Is Pennsylvania a New Retirement Destination?

Aside from the thriving pro sports scene in Pennsylvania that has attracted and entertained fans for many decades, there seems to be something else going on in the Keystone State that has made it become more appealing lately to retirees. For folks who have worked and raised families in high-cost, high-tax neighboring states, the finances in Pennsylvania tend to look favorable by comparison. Additionally, for those who appreciate snow around the holiday season versus the palm trees of Florida, there may be qualitative benefits to Pennsylvania that are also worth considering.

Do the dollars make sense for retirees?

In the United States, as of 2023, only nine states had no state income tax.1 While Pennsylvania does have a state income tax, its low 3.07% rate makes it among the states with the lowest income tax in the country.2 Not only is the flat tax rate low in Pennsylvania, but it also excludes types of income that are common to retirees. For example, Social Security, IRA/401(k) distributions and qualified pension payments are not subject to Pennsylvania state income taxation.3

That said, those who are looking to remain in or relocate to Pennsylvania should know that property taxes are relatively high (but not as high as in neighboring New Jersey), and local municipalities can also implement their own income taxes. Additionally, the sales tax is 6%, and some larger cities like Philadelphia and Pittsburgh will add another 1% to 2% local sales tax on top of that.4

While Pennsylvania does not have a state estate tax, it does have an inheritance tax that may apply depending on the type of beneficiary. This tax can range anywhere from 0% to 15%, as follows from the Pennsylvania Department of Revenue:5

  • 0% on transfers to a surviving spouse or to a parent from a child aged 21 or younger
  • 4.5% on transfers to direct descendants and lineal heirs
  • 12% on transfers to siblings
  • 15% on transfers to other heirs, except charitable organizations, exempt institutions and government entities exempt from tax

From a cost-of-living perspective, Pennsylvania ranked about 27th in the nation in 2023.6 While not in the top 10 in terms of affordability, Pennsylvania is certainly better than New York (47) and New Jersey (40), according to the MERIC cost of living index for calendar year 2023.7

Other qualitative factors to consider

For 2024, U.S. News & World Report ranked the “Best Places to Retire,” where they took qualitative and quantitative data to identify the largest U.S. municipalities that would be most appealing to retirees. It may come as a surprise to most people that Pennsylvania actually captured the top five rankings and seven of the top 10. These included Harrisburg, Reading, Lancaster, Scranton and Allentown (the top five, in descending order), as well as York (7) and Pittsburgh (10).8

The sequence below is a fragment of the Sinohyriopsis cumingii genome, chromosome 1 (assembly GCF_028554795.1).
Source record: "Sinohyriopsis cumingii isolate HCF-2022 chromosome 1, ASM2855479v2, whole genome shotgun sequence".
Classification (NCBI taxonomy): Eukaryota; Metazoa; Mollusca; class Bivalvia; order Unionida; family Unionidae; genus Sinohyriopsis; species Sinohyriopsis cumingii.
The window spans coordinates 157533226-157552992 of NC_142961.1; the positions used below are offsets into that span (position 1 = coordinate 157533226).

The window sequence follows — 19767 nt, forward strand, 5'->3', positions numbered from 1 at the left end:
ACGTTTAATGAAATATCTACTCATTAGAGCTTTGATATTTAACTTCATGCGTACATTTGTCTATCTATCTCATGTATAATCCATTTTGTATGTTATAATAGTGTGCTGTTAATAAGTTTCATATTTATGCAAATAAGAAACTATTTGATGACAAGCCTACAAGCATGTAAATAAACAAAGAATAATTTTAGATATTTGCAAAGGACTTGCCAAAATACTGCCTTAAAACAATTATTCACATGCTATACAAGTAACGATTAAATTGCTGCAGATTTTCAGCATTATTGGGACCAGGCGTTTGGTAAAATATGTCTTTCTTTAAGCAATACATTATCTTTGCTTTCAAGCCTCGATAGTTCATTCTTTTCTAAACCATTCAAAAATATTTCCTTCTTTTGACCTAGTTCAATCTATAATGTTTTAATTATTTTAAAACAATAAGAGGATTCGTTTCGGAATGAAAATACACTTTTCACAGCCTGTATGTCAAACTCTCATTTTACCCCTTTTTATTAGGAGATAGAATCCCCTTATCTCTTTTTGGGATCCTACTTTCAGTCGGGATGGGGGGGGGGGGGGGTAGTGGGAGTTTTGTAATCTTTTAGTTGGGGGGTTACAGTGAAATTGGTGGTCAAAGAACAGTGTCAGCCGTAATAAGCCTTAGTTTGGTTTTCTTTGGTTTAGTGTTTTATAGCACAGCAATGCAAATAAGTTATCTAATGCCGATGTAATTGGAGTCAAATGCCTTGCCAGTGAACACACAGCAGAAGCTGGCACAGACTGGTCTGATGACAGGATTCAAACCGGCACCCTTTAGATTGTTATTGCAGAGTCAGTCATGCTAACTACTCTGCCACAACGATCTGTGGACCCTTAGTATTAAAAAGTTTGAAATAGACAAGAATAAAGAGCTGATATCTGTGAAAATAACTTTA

While affordability is an important criterion in these rankings, so should be the quality of health care and ready access to it. In a 2023 study conducted by WalletHub, Pennsylvania landed in the top half of all states, ranking number 21 in the country.9 This study focused on three criteria: cost, access and outcomes. In addition to quality health care, we believe it’s important to identify states with adequate supply and access to senior housing. For retirees seeking an all-inclusive solution, such as a Continuing Care Retirement Community (CCRC), as of 2019, Pennsylvania had more communities than any other state (189) and accounted for nearly 10% of the total CCRCs in the U.S.10

In summary

For all of the compelling reasons mentioned above, Pennsylvania could be worth considering for retirees in the Northeast or elsewhere who want relatively low taxes, quality health care, abundant senior housing and a change in the seasons. Those who feel like a one-way ticket to Florida is the only viable option may want to take a second look at Pennsylvania for their golden years.




James Ciprich, CFP®, MBA

James Ciprich, CFP®, MBA

Partner, Wealth Advisor

Jim is a Partner, Wealth Advisor and Investments Leader in our Morristown, NJ, office. Serving a broad range of clients, he has a particular focus on retirees considering care and housing options. Jim founded legacy firm RegentAtlantic’s Senior Solutions practice specialty. He is often asked to speak at retirement communities and client events and is frequently quoted in the media. Jim also serves on an advisory council to the MIT AgeLab. He holds the CERTIFIED FINANCIAL PLANNER™ certification and has an MBA and a BA in Economics from Rutgers University. He served as an adjunct professor at Fairleigh Dickinson University in the CFP® program. Jim is a past president of his local estate planning council, and he has also served as a trustee for Morristown United Methodist Church. In recent summers, he has volunteered with Appalachia Service Project. In a prior career, Jim worked in the music industry, where he was awarded multiple RIAA-certified gold and platinum albums.